The Unsettling Recklessness of Peter Jackson's 'West of Memphis'

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To clear the name of the "West Memphis Three" who were convicted in a 1993 murder, a powerful new documentary makes the case for another suspect. But is that actually responsible?

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Lisa Waddell © The Commercial Appeal, Courtesy of Sony Pictures Classics

The new documentary West of Memphis has received a lot of praise for the way it tells the story of three men who were convicted, perhaps wrongly, for the murders of three young boys in West Memphis, Arkansas in the early '90s. "A gripping documentary," said the Guardian's review. "Compelling and comprehensive," proclaimed a New York Post article. "The film," wrote Entertainment Weekly's Owen Gleiberman, "casts a hypnotic spell all its own."

But the rave reviews miss a dangerous hypocrisy at the heart of the film, which was paid for and produced by Peter Jackson and Fran Walsh, and directed by Amy Berg. In their quest to clear the names of the "West Memphis Three"—Damien Echols, Jason Baldwin, and Jessie Misskelley, Jr. who were teenagers when they were convicted for the 1993 killings—the filmmakers decide that they have found the actual murderer: Terry Hobbs, the stepfather of one of the murdered boys. And in publicly making the case against him, they perpetrate a similar sort of injustice to the one they originally set out to correct: relying on questionable evidence to prosecute in the court of public opinion.

Christopher Byers, Michael Moore, and Stevie Branch were found dead in a ditch, naked, bound, and mutilated, on May 6, 1993. They had been slain the night before. The ensuing manhunt, trials, and convictions captivated the small town and drew big-time media attention. Subsequently, HBO produced three documentary films about the case—the Paradise Lost trilogy—all of which strongly insinuate, and in some cases outright argue, that the Three are innocent. In the meantime, the Three's cause picked up celebrity support. Eddie Vedder and Johnny Depp staged a "Free the West Memphis Three" benefit concert in Little Rock, Arkansas, and the convicts became international figures. One of the Three's most ardent supporters, Lorri Davis, became pen pals with Echols and eventually married him in jail.

Jackson and friends argue that the West Memphis Three were the victims of a witch hunt in bible-belt Arkansas, convicted in throes of "Satanic Panic." This argument suggests that because Echols, Baldwin, and Misskelley were outcasts who listened to heavy metal, read Stephen King, and dressed in black, they made for perfect scapegoats. Based on the flimsiest of evidence, including a confession from Misskelley that the filmmakers say was coerced, Misskelley and Baldwin got life sentences while Echols, the supposed ringleader, was sentenced to death. Last year, the Three were freed from prison after their lawyers successfully argued that new evidence dug up in the years since the convictions warranted an appeal in front of the Arkansas Supreme Court.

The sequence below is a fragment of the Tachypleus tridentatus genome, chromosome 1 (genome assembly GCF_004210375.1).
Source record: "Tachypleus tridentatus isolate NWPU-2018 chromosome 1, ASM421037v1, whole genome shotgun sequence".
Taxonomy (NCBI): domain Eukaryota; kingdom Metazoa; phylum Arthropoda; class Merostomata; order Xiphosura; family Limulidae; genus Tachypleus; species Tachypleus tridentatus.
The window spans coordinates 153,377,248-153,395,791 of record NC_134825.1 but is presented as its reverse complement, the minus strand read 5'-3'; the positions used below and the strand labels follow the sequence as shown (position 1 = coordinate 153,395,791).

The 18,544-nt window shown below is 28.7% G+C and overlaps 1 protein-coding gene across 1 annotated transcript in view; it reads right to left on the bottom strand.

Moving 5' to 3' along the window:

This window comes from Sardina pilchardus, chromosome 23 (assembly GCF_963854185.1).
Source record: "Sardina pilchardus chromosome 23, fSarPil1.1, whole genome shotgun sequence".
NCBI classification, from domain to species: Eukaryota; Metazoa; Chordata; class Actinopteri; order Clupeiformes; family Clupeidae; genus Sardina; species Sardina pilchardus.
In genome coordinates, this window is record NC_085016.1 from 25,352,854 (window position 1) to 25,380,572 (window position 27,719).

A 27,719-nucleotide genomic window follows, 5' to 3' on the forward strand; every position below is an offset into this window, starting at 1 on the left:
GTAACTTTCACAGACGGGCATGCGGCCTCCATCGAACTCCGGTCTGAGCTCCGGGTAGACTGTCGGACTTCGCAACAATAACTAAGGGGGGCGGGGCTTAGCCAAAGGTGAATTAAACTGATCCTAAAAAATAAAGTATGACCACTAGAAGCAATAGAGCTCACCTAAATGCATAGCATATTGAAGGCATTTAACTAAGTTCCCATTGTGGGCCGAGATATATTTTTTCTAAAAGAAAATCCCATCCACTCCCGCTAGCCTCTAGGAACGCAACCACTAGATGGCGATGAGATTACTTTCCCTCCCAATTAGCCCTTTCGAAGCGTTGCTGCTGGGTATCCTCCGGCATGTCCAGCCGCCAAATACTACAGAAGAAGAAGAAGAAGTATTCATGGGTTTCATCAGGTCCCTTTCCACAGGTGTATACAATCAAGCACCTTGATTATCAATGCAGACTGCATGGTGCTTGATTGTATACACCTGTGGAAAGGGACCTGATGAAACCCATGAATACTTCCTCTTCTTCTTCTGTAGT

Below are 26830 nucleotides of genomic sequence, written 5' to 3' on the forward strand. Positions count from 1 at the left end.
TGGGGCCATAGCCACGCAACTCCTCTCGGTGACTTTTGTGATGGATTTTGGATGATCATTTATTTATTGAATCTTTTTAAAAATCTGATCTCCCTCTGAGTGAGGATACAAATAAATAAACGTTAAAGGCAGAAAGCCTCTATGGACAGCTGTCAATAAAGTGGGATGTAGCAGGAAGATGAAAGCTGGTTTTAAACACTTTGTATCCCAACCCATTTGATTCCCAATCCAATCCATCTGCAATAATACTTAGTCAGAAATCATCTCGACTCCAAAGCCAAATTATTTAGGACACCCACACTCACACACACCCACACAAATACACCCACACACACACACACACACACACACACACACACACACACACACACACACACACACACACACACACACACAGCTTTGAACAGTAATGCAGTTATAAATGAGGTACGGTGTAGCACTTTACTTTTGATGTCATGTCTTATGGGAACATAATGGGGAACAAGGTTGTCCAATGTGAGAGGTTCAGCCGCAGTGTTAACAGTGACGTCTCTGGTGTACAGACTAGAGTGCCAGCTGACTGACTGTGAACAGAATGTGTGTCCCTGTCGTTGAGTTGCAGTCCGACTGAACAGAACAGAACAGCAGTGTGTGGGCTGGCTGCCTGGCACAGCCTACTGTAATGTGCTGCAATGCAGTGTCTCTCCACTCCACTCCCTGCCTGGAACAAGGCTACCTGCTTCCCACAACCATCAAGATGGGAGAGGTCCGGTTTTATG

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The filmmakers present a series of findings that seem to bode ill for Hobbs. For a start, there's the minimal DNA evidence found at the crime scene. Rain, it seems, had washed away any incriminating trails or threads. The most significant specimen was a hair found in one of the shoelaces used to tie up the dead boys. The DNA was consistent with only 1.5 percent of the population, but it matched Hobbs's. Even if it could be proven to be Hobbs's, however, there's a chance it got on the shoelace through "secondary transfer"—in other words, Stevie's shoes might have picked up one of Hobbs's hairs just from lying around at home.

The filmmakers then call into question Hobbs's alibi, getting his friend, David Jacoby, to express doubt about how much time he spent with Hobbs on the night of the murders. However, Jacoby can't seem to recall the exact sequence of events that night—perhaps understandably, given that it took place 18 years ago.

Then the filmmakers highlight Hobbs's history of abuse. He has admitted to assaulting his wife, and he has been accused of beating his kids. A neighbor once accused him of attacking her. A different neighbor recalled seeing Hobbs with the three boys soon before they disappeared on the night of the murders, even though Hobbs denies it.

Jo Lynn McAughey, Stevie's aunt, said she saw Hobbs doing laundry that night—perhaps, the filmmakers suggest, to clean the mud off his clothes after killing the boys in the woods. She also found Stevie's pocket knife, which the boy always kept with him, among Hobbs's belongings. Hobbs says he took it off Stevie earlier that day because he didn't think it wise to let an eight-year-old carry a knife around.

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Hamish McKenzie is a Baltimore-based journalist from New Zealand. He is a staff writer for PandoDaily.

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